Some recent moves by U.S. food companies toward a warmer embrace of the probiotic concept are exhibited with the marketing of Lactobacillus as a dietary supplement (Culturelle) by ConA-gra (Omaha, Neb.), the entry of Dannon (Tarrytown, N.Y.) into the dairy beverage market with Actimel (labeled as a dietary supplement, containing yogurt cultures and Lactobacillus casei), and the addition by Stoneyfield Farm (Londonderry, N.H.) of four probiotics to all of its yogurt products (3).

Safety concept of microorganisms in food and feed

Europe takes a slightly different approach than the United States to issues of microorganisms and food safety. The qualified presumption of safety (QPS) approach of microorganisms in food and animal feed is a system similar in concept and purpose to the Generally Recognized as Safe (GRAS) definition used in the USA, but modified to take account of Europe's different regulatory practices. QPS provides a mechanism to recognize and give weight to prior knowledge when assessing the safety of microorganisms in food and feed production. QPS appears applicable to food, feed and microbial products from the viewpoint of safety assessment; however a number of issues need careful consideration before QPS could be introduced into the European safety evaluation (9).

diagram for QPS assessment
A general scheme for the assessment of suitability for QPS status of microorganisms

With the exception of those encompassed, in Europe, by Novel Food Regulation, microorganisms used for fermentation of food are presently not subject to community regulation. In contrast, microorganisms used as feed additives or plant protect products are comprehensively regulated. This has led to illogical situations in Europe where the same strains used freely in human foods have been the subject of stringent safety assessment when seeking community approval as a feed additive. The QPS approach represents a possible route to harmonization of approaches for the safety assessment of microorganisms used in feed/food production without introducing unnecessary measures in area where there has been no great concern about safety, while allowing more important safety concerns to be addressed. Therefore, QPS is as an operating procedure within European Food Safety Authority (EFSA) for risk assessment (9).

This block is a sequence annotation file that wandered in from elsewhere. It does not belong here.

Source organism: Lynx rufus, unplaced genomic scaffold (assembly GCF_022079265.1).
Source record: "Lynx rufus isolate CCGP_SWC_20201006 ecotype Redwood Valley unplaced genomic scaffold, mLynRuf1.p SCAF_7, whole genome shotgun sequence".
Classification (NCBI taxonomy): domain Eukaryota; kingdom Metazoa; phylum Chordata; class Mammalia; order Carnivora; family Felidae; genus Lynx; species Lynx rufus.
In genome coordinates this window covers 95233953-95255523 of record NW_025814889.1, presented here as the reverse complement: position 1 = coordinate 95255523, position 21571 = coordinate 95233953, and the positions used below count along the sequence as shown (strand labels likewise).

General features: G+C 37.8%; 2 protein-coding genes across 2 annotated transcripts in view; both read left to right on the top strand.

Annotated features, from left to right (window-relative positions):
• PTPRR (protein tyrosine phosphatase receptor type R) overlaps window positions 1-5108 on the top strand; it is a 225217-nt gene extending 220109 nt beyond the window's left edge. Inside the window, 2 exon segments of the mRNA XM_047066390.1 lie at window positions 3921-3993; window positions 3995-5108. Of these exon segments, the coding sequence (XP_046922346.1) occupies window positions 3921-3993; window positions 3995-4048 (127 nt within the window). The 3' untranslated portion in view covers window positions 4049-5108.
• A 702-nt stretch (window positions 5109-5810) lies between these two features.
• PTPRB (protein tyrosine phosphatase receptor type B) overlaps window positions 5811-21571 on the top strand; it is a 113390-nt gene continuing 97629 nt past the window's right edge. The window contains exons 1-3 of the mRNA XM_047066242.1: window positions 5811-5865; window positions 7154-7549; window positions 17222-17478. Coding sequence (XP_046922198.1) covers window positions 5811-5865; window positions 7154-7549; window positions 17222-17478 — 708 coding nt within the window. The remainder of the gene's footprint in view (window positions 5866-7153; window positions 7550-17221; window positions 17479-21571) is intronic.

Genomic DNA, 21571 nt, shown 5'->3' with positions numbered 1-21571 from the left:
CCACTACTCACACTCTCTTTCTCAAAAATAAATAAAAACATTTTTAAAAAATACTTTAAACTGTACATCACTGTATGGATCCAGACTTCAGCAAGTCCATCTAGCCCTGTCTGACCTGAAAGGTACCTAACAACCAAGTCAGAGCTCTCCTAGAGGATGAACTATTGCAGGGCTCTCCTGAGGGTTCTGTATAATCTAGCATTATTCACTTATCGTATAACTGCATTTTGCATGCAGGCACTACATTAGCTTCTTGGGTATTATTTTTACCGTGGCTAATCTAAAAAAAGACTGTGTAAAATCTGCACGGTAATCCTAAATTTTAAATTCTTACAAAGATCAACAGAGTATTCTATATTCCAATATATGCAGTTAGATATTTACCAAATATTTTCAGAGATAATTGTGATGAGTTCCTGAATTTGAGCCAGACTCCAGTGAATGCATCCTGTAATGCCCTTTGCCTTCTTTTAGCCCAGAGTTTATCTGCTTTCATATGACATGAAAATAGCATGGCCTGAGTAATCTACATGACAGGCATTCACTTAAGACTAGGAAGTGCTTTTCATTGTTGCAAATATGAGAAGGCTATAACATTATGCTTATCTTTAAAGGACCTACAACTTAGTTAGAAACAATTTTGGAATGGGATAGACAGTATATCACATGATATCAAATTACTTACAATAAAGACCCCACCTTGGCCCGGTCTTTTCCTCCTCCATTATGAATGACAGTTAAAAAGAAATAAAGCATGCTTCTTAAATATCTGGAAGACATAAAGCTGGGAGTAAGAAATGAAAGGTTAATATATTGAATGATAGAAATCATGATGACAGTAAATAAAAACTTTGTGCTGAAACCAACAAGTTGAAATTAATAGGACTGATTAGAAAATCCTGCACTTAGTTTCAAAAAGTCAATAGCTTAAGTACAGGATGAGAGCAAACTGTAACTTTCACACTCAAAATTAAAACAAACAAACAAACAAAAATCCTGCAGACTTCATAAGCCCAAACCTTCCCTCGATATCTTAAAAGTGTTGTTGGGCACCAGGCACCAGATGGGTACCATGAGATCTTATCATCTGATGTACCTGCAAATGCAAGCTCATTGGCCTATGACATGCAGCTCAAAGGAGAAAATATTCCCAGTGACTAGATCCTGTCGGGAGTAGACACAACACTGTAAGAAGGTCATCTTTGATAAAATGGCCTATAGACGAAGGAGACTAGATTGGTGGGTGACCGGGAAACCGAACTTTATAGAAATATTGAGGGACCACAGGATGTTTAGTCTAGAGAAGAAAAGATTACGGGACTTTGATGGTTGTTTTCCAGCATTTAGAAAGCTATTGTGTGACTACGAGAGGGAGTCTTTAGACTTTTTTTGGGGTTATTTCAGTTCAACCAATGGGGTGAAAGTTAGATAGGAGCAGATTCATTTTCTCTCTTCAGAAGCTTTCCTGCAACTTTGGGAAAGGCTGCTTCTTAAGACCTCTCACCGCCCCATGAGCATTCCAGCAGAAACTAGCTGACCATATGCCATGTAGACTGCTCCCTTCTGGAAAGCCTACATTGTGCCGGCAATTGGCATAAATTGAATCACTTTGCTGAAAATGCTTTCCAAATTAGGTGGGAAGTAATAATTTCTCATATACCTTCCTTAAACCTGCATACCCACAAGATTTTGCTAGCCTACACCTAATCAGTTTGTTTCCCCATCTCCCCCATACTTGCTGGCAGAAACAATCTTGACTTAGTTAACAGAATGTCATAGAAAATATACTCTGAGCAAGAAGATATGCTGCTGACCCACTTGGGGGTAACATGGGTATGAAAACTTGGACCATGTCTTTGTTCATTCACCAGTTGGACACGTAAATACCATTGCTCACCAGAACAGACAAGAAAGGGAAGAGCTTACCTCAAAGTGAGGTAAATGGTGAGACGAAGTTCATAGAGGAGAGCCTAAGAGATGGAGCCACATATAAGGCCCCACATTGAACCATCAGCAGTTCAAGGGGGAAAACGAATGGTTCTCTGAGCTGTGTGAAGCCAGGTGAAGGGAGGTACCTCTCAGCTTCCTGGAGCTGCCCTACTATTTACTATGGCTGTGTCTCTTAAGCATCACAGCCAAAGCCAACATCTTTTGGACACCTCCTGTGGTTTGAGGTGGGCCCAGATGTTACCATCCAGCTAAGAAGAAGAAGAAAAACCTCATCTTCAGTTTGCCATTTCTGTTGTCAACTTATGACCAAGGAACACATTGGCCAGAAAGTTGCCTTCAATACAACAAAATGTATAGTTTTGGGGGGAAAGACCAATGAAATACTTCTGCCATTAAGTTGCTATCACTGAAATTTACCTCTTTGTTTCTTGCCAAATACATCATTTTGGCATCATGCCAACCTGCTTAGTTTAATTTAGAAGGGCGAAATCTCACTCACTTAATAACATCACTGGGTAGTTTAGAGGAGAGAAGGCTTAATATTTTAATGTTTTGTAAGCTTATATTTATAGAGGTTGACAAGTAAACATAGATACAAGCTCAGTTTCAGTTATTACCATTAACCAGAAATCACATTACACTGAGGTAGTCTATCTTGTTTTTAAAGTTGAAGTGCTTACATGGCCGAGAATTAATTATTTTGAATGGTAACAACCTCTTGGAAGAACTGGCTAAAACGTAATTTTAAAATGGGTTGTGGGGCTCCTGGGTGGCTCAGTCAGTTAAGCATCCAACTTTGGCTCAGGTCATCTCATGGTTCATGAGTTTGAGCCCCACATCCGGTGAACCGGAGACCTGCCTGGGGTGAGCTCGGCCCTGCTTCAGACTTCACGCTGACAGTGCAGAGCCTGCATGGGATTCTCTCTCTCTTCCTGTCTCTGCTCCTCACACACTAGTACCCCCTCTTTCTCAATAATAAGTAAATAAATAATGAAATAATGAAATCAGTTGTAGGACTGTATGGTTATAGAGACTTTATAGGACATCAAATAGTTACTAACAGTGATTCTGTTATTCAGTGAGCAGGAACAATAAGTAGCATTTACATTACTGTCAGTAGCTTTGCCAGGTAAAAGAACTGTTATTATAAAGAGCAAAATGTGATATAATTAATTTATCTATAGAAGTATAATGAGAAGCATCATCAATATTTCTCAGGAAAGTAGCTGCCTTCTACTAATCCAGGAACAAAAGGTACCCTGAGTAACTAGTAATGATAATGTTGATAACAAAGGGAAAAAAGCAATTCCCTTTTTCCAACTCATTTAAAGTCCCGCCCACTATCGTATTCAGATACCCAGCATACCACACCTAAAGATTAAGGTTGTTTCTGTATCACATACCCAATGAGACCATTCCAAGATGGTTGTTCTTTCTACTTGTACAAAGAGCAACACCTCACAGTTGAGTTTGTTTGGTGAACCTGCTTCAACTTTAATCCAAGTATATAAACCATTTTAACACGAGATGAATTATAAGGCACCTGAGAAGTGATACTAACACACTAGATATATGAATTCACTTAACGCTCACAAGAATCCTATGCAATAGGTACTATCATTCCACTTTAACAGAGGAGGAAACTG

Many probiotic products are available. These contain various Lactobacillus strains, Bifidobacterium strains, combinations of lactobacilli and bifidobacteria and combinations of probiotics and prebiotics. Typical doses of probiotics range from one to ten billion colony-forming units (CFU). Probiotics need to be consumed at least a few times a week to maintain their effect on the intestinal microecology (5). Some strains do not lead to adverse events even if administered at a 109 - 1010 level to neonatal patients in a serious state, who appear to be the immunologically weakest of recipients, nor do these strains harm patients after highly invasive surgery on digestive organs (7). Probiotic strains can be administered to the customer in lyophilized form in sealed bags, tables or capsules, or in yogurt, other dairy products or in fruit juices. The storage time for lyophilized products is significantly longer. For each final product, the number of live cells has to be declared and the storage time at different temperature clearly stated. Today, this is the case for but a few products. Since probiotic microbes have different beneficial properties an optional product may need the combination of several strains (10).

In spite of inherent difficulties establishing good measures of probiotic efficacy, studies on lactose intolerance, diarrhea and colon cancer show that a daily dose of lactic acid bacteria is needed for any measurable effect. Unfortunately, the concentration of probiotics in food products varies tremendously and there are currently no national standards of identity for levels of bacteria required in yogurt or other fermented products. Epidemiological data on the safety of dairy products and a thorough review of the safety data suggests no evidence of probiotics being involved with human infections. However, there always remains the possibility that probiotic consumption can cause infection or other side effects and that individuals will respond in different ways to a specific strain. The food industry will need to carefully assess the safety and efficacy of all new species and strains of probiotics before incorporating them into food products (2).

✓ Contraindications

Probiotics are contraindicated in those hypersensitive to any component of a probiotic-containing product (5).

✓ Precautions

Pregnant women and nursing mothers should only use probiotic nutritional supplements if recommended by their physicians (5).

The use of probiotics for the treatment of any disorder must be medically supervised.

✓ Adverse Reactions

The most common adverse reactions to probiotics are gastrointestinal and include flatulence and constipation. Probiotics are generally well tolerated. Four cases of Saccharomyces boulardii fungemia have been reported. All of the patients had indwelling catheters, and the fungemia was thought to be due to catheter contamination (5).

There are a few reports of Lactobacillus bacteremia and endocarditis. In all cases, underlying conditions have been present, including cancer, diabetes mellitus and recent surgery (5).

In the United States, it is essential to have scientific substantiation if a statement (known as a structure/function statement) about the effect of probiotics on the normal functioning of the human body is made on a food or dietary supplement product or during promotion of the product. The burden of proof rests with the manufacturer. Although the Food and Drug Administration (FDA) does not require premarket approval of such statements, the manufacturer must provide scientific justification of any health statements if asked by the FDA (6).

Thanks to Deborah Whitman for all of her help, without which this Discovery Guide would never have been written